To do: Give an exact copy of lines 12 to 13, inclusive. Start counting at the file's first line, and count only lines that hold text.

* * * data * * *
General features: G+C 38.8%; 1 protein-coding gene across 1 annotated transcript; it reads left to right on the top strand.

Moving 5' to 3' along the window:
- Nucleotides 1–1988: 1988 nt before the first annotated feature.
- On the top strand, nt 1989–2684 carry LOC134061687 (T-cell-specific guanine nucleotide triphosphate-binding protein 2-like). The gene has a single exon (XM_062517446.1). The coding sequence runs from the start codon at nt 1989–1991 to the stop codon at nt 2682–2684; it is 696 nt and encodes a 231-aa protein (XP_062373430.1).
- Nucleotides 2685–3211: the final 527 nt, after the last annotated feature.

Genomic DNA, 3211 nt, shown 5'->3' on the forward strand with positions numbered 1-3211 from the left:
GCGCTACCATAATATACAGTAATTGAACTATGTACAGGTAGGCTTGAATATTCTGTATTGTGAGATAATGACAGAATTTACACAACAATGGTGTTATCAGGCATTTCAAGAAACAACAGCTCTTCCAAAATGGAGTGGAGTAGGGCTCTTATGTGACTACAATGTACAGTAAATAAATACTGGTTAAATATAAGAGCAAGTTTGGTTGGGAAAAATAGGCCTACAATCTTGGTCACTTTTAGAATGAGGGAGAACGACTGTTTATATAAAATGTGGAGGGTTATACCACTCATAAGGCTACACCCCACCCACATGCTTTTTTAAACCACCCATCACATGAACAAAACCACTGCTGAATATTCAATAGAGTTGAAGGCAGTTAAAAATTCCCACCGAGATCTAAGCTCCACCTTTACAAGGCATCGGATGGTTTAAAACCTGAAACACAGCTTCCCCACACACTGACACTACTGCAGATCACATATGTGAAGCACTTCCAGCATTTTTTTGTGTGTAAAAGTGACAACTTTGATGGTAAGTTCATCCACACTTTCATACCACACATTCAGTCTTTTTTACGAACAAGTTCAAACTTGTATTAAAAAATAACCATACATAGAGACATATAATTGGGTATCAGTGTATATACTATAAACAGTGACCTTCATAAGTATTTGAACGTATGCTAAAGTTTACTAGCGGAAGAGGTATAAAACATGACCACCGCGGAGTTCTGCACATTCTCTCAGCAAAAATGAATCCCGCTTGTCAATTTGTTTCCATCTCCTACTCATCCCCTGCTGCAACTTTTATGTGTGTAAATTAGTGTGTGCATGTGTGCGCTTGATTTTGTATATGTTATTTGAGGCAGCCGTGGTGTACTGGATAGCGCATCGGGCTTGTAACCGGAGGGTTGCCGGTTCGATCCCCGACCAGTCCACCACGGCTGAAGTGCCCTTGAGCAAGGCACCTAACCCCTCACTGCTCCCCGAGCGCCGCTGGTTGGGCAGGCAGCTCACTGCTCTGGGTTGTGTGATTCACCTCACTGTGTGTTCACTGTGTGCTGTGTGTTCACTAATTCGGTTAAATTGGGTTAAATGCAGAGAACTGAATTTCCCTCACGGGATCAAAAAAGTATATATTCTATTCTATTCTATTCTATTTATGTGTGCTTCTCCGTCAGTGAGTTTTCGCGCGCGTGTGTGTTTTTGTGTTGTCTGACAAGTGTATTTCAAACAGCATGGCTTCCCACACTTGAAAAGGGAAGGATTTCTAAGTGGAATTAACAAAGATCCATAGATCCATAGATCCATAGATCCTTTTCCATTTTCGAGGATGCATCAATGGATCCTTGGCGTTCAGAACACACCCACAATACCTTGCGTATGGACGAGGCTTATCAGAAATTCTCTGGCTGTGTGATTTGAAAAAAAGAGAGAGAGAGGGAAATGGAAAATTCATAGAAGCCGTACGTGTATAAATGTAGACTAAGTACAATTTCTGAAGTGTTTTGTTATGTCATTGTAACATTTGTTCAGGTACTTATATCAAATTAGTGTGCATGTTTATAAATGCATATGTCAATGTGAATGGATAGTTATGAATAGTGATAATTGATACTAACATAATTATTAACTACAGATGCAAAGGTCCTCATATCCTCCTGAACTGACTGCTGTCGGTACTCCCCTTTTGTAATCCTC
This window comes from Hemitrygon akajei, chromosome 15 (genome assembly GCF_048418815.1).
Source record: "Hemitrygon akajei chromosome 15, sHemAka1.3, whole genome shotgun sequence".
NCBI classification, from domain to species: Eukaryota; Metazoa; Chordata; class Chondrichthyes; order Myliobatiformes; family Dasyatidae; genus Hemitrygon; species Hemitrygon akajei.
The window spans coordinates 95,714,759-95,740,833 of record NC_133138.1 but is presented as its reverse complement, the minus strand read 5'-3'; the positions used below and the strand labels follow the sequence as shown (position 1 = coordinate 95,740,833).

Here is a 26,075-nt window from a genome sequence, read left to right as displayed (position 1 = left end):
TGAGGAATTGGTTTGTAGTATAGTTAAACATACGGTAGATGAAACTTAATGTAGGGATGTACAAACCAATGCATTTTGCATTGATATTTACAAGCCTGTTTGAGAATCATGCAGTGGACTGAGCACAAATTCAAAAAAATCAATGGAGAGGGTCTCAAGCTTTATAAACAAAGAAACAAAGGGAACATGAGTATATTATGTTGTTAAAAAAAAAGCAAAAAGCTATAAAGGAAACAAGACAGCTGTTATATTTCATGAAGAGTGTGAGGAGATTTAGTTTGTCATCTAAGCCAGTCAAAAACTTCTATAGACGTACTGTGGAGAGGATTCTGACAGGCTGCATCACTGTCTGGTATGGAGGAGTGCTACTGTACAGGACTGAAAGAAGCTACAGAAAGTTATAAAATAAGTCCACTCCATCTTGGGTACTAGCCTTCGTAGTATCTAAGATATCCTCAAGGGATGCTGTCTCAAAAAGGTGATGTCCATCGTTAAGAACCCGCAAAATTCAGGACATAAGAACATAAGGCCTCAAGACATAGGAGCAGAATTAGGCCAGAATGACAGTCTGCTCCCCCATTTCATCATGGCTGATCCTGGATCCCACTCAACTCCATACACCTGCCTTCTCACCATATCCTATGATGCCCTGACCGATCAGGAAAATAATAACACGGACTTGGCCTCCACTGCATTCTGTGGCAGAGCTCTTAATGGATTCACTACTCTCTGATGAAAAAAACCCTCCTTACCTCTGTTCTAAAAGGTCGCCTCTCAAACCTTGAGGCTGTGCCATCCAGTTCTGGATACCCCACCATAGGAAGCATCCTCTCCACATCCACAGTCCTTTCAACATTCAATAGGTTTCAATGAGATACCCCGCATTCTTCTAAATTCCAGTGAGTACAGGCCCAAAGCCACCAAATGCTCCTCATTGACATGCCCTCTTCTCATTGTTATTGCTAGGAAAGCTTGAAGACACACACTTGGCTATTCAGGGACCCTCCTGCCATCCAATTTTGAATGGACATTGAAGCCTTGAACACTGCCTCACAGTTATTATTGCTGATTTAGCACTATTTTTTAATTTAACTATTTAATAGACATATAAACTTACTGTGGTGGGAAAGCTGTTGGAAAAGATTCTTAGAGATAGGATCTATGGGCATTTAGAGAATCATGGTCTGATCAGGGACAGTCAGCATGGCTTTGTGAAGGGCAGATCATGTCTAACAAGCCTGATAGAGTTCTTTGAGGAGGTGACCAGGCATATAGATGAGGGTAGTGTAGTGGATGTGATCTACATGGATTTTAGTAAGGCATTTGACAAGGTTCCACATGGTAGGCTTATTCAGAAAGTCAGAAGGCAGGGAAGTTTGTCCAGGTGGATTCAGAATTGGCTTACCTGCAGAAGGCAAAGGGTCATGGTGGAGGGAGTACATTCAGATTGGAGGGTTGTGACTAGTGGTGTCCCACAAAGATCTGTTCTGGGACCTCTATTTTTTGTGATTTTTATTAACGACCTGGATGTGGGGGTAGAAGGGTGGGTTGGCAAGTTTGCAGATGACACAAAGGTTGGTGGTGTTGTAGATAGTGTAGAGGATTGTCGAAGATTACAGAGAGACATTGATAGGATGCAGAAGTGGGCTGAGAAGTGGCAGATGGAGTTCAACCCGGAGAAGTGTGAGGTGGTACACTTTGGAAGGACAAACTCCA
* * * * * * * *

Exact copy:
Here is a 26,075-nt window from a genome sequence, read left to right as displayed (position 1 = left end):
TGAGGAATTGGTTTGTAGTATAGTTAAACATACGGTAGATGAAACTTAATGTAGGGATGTACAAACCAATGCATTTTGCATTGATATTTACAAGCCTGTTTGAGAATCATGCAGTGGACTGAGCACAAATTCAAAAAAATCAATGGAGAGGGTCTCAAGCTTTATAAACAAAGAAACAAAGGGAACATGAGTATATTATGTTGTTAAAAAAAAAGCAAAAAGCTATAAAGGAAACAAGACAGCTGTTATATTTCATGAAGAGTGTGAGGAGATTTAGTTTGTCATCTAAGCCAGTCAAAAACTTCTATAGACGTACTGTGGAGAGGATTCTGACAGGCTGCATCACTGTCTGGTATGGAGGAGTGCTACTGTACAGGACTGAAAGAAGCTACAGAAAGTTATAAAATAAGTCCACTCCATCTTGGGTACTAGCCTTCGTAGTATCTAAGATATCCTCAAGGGATGCTGTCTCAAAAAGGTGATGTCCATCGTTAAGAACCCGCAAAATTCAGGACATAAGAACATAAGGCCTCAAGACATAGGAGCAGAATTAGGCCAGAATGACAGTCTGCTCCCCCATTTCATCATGGCTGATCCTGGATCCCACTCAACTCCATACACCTGCCTTCTCACCATATCCTATGATGCCCTGACCGATCAGGAAAATAATAACACGGACTTGGCCTCCACTGCATTCTGTGGCAGAGCTCTTAATGGATTCACTACTCTCTGATGAAAAAAACCCTCCTTACCTCTGTTCTAAAAGGTCGCCTCTCAAACCTTGAGGCTGTGCCATCCAGTTCTGGATACCCCACCATAGGAAGCATCCTCTCCACATCCACAGTCCTTTCAACATTCAATAGGTTTCAATGAGATACCCCGCATTCTTCTAAATTCCAGTGAGTACAGGCCCAAAGCCACCAAATGCTCCTCATTGACATGCCCTCTTCTCATTGTTATTGCTAGGAAAGCTTGAAGACACACACTTGGCTATTCAGGGACCCTCCTGCCATCCAATTTTGAATGGACATTGAAGCCTTGAACACTGCCTCACAGTTATTATTGCTGATTTAGCACTATTTTTTAATTTAACTATTTAATAGACATATAAACTTACTGTGGTGGGAAAGCTGTTGGAAAAGATTCTTAGAGATAGGATCTATGGGCATTTAGAGAATCATGGTCTGATCAGGGACAGTCAGCATGGCTTTGTGAAGGGCAGATCATGTCTAACAAGCCTGATAGAGTTCTTTGAGGAGGTGACCAGGCATATAGATGAGGGTAGTGTAGTGGATGTGATCTACATGGATTTTAGTAAGGCATTTGACAAGGTTCCACATGGTAGGCTTATTCAGAAAGTCAGAAGGCAGGGAAGTTTGTCCAGGTGGATTCAGAATTGGCTTACCTGCAGAAGGCAAAGGGTCATGGTGGAGGGAGTACATTCAGATTGGAGGGTTGTGACTAGTGGTGTCCCACAAAGATCTGTTCTGGGACCTCTATTTTTTGTGATTTTTATTAACGACCTGGATGTGGGGGTAGAAGGGTGGGTTGGCAAGTTTGCAGATGACACAAAGGTTGGTGGTGTTGTAGATAGTGTAGAGGATTGTCGAAGATTACAGAGAGACATTGATAGGATGCAGAAGTGGGCTGAGAAGTGGCAGATGGAGTTCAACCCGGAGAAGTGTGAGGTGGTACACTTTGGAAGGACAAACTCCA